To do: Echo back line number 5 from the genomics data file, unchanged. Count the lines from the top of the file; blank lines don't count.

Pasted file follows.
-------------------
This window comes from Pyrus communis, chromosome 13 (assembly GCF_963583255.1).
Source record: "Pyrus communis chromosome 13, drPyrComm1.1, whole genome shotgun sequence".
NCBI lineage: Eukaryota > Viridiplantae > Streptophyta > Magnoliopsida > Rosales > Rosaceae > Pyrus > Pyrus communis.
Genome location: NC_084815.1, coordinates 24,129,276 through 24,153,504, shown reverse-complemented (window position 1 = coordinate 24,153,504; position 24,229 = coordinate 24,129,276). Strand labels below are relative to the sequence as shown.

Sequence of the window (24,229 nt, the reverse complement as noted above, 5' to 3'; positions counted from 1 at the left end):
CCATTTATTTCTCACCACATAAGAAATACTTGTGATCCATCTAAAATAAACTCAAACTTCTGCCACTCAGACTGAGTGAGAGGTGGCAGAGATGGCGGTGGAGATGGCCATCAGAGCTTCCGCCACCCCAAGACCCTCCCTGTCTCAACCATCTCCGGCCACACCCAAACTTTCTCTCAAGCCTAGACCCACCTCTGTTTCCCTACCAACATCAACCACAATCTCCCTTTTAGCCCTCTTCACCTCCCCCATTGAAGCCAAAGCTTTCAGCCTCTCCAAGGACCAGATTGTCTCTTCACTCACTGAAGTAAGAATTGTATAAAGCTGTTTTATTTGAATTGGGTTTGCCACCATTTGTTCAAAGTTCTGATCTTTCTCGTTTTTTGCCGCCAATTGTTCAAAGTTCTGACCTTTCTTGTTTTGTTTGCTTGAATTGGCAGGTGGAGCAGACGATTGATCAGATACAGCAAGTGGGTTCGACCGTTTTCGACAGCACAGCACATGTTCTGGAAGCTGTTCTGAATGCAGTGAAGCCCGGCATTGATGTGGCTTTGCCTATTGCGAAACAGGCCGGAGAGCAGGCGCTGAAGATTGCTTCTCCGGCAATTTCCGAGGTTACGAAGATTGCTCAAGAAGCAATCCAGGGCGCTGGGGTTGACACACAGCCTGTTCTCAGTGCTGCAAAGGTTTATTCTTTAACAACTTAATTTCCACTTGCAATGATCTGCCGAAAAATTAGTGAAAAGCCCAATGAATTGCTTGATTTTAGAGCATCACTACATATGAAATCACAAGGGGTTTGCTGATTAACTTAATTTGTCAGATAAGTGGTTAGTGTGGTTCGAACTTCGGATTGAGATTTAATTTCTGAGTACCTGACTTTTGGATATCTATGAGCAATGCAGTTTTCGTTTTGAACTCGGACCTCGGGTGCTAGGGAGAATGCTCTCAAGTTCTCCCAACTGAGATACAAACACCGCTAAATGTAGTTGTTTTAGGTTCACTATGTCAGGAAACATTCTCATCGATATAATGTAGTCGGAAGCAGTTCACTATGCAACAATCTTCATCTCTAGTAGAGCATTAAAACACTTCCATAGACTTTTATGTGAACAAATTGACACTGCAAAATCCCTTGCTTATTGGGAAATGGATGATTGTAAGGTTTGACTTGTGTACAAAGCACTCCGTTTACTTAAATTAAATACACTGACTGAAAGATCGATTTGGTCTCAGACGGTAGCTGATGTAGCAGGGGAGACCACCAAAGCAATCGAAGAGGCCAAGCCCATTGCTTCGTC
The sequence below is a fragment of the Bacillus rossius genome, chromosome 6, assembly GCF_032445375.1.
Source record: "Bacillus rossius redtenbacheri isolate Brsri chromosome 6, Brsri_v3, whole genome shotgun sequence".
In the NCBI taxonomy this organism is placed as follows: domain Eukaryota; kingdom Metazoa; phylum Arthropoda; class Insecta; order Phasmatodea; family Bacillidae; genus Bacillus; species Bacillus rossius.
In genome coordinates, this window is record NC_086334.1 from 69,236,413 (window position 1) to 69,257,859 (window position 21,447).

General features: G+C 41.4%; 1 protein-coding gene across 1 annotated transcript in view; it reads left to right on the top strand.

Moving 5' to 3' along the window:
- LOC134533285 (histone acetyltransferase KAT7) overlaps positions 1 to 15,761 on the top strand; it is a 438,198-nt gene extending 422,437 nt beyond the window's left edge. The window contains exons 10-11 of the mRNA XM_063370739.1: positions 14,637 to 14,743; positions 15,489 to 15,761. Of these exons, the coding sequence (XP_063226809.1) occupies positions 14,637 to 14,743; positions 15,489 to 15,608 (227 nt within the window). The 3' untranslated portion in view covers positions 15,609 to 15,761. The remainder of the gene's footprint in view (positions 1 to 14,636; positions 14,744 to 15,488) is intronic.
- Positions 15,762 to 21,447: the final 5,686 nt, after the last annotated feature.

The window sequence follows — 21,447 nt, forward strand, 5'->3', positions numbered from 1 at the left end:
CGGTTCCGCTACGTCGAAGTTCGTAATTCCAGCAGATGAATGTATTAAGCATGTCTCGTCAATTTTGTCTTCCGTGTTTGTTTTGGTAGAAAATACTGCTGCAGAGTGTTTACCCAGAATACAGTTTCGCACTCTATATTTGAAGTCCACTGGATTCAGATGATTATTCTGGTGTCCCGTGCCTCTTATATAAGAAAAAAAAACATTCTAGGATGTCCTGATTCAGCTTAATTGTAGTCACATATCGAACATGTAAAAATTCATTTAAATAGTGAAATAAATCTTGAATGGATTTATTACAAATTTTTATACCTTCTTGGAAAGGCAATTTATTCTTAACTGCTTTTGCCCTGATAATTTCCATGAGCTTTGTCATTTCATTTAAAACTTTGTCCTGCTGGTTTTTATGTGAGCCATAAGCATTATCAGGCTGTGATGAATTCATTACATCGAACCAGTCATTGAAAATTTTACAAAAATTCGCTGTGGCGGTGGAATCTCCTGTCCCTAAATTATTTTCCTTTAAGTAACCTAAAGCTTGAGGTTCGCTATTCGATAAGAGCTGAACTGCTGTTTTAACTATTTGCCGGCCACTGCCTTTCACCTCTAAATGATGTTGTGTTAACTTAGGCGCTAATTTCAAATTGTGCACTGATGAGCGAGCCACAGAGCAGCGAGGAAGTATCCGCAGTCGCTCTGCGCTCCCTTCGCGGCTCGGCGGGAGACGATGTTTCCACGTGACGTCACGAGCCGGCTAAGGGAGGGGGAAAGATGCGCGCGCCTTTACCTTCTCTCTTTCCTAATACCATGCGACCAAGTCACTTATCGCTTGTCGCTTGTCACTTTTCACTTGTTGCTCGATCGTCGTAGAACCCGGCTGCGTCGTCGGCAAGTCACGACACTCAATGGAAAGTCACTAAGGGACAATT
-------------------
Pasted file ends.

Sequence of the window (24,229 nt, the reverse complement as noted above, 5' to 3'; positions counted from 1 at the left end):